21T BR Hopper Wagons N gauge

Hopper Wagons

Dapol produce a rather nice 21T Hopper wagon (2F-034-000), available unpainted for a reasonable price (£5 when I bought it in 2014). I bought two and finished them in a similar way to the previous articles on Peco Coal Wagons[1] and Dapol Grain wagons[2].

For inspiration, I used the website of a group of EM gauge modellers portraying the 70s [3]. They have an article on their website describing their hopper wagons. I am afraid my efforts do not come up to their standards.

For reference, there is Paul Bartlett's compilation of photographs of wagons[4], which shows that the wagons became very rusty in use.

The Dapol Wagon

Pretreatment of constituent parts of Dapol Hopper Wagon

The wagons are well-detailed and come in a neat clear plastic presentation box. With a screwdriver or other thin blade, it is possible to lever to separate the hopper from the chassis. The coal load is detachable and painted black; I used it as it was. It is necessary to be careful when removing the body as it is very easy to lose the springs in the couplings.

After separating the chassis from the body, work can now go on to paint the two parts.

The underframe

This was painted with matt black enamel, followed by two washes of a brown earth-like colour (Wilco Nutmeg Spice acrylic testpot) to give it a rusty weathered appearance. The brake lever ends were painted white.

The body

The body was sprayed with Halfords grey primer. When dry, the body can be refitted to the chassis taking care with the coupling springs. The flanges which are flush with the front and back of the chassis were painted matt black and the end rails painted white The detachable coal load, already in black, was used without change, but before fitting, some weight was added inside the hopper. I used Eezyloads coal[5] which has a high density. This was fixed with PVA glue.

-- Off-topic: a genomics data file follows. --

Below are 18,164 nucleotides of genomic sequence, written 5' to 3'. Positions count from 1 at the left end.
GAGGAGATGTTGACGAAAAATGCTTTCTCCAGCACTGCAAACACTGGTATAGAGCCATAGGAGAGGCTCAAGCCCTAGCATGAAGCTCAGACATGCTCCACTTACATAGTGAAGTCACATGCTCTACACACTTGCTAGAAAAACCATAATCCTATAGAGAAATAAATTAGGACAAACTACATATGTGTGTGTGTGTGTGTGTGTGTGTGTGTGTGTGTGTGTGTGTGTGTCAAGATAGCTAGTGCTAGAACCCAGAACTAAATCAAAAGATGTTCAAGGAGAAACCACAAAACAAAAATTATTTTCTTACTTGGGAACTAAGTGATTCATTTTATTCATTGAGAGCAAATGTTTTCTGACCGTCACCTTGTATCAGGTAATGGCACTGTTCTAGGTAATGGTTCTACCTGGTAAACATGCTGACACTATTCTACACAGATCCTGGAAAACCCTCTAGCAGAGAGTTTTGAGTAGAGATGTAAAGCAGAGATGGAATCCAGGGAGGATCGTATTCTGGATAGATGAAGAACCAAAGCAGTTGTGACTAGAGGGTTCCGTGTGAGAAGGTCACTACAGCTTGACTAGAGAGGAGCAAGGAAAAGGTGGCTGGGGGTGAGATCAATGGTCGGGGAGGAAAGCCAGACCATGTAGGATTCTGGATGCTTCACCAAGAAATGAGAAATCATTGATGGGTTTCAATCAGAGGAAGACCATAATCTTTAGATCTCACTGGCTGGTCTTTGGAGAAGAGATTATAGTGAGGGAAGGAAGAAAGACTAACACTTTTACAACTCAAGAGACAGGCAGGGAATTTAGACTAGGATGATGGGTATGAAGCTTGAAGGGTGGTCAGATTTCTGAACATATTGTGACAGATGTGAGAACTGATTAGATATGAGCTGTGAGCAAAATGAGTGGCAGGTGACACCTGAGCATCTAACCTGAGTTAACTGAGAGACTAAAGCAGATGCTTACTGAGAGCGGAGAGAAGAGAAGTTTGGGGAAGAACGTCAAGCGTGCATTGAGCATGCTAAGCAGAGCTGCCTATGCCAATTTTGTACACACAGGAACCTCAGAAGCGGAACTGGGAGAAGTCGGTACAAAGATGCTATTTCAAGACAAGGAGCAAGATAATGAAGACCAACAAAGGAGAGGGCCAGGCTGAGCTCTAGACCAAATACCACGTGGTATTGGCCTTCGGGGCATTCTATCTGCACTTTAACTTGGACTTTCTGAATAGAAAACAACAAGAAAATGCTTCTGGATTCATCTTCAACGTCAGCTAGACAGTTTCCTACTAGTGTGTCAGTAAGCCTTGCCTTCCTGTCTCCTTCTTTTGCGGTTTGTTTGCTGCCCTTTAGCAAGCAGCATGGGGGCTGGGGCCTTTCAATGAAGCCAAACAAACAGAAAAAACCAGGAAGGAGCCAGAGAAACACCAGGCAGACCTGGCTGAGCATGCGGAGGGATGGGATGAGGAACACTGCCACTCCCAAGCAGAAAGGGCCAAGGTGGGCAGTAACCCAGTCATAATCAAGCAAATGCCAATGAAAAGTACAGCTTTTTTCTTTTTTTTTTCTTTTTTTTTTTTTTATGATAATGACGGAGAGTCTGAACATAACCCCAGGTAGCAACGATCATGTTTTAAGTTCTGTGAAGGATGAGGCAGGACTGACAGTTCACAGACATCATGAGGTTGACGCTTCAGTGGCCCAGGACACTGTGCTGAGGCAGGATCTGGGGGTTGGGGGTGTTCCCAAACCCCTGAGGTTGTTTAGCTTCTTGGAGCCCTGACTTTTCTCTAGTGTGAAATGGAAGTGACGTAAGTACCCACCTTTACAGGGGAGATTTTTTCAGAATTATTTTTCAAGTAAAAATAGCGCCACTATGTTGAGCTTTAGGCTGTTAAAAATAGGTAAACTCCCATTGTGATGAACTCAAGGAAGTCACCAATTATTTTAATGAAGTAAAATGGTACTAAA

I found images of data panels on the internet and resized them before printing. This time, I used a slightly thinner paper - 60gsm computer listing paper. They were cut to size and fixed with Klear.

Rusting and weathering

The two wagons show different degrees of rusting and follow the examples seen in Paul Bartlett's photographs[4]. Rust was drybrushed on with Humbrol Track Colour. When the "rust" had dried, the wagons were given a wash of dilute matt black to make them slightly dirty.

Update: November 2017

Train of hopper wagons

Click image for larger version

Dapol's unpainted wagons had not been available for some time, so when they appeared back on the market again in August 2017, I bought 3 more to make a train. The cost was now £6, but still very good value. The other difference was that the coal load was not black as before but in the same plastic colour as the rest of the wagon. I painted the coal in the three new wagons matt black, but it looked different to the two I had already, so I painted the loads in those too.

The other change is that all wagons are now fitted with home-made magnetic couplings, similar to that described for diesel multiple units (Ref 6). They are less obtrusive than Rapido couplings and allow closer coupling.

References

  1. Coal train from Peco kits
  2. BR Grain Wagons
  3. EM Gauge Hopper Wagons. This website uses frames and the link takes you to the project page frame. This inspiring and useful website can be seen in its entirety through this link.
  4. Paul Bartlett's Photographs
  5. Eezy Loads. Supplier of simulated coal for N gauge. Also available on Ebay.
  6. Magnetic couplers for diesel multiple units in N gauge

Article dated: 31/01/2016. Update:9th November 2017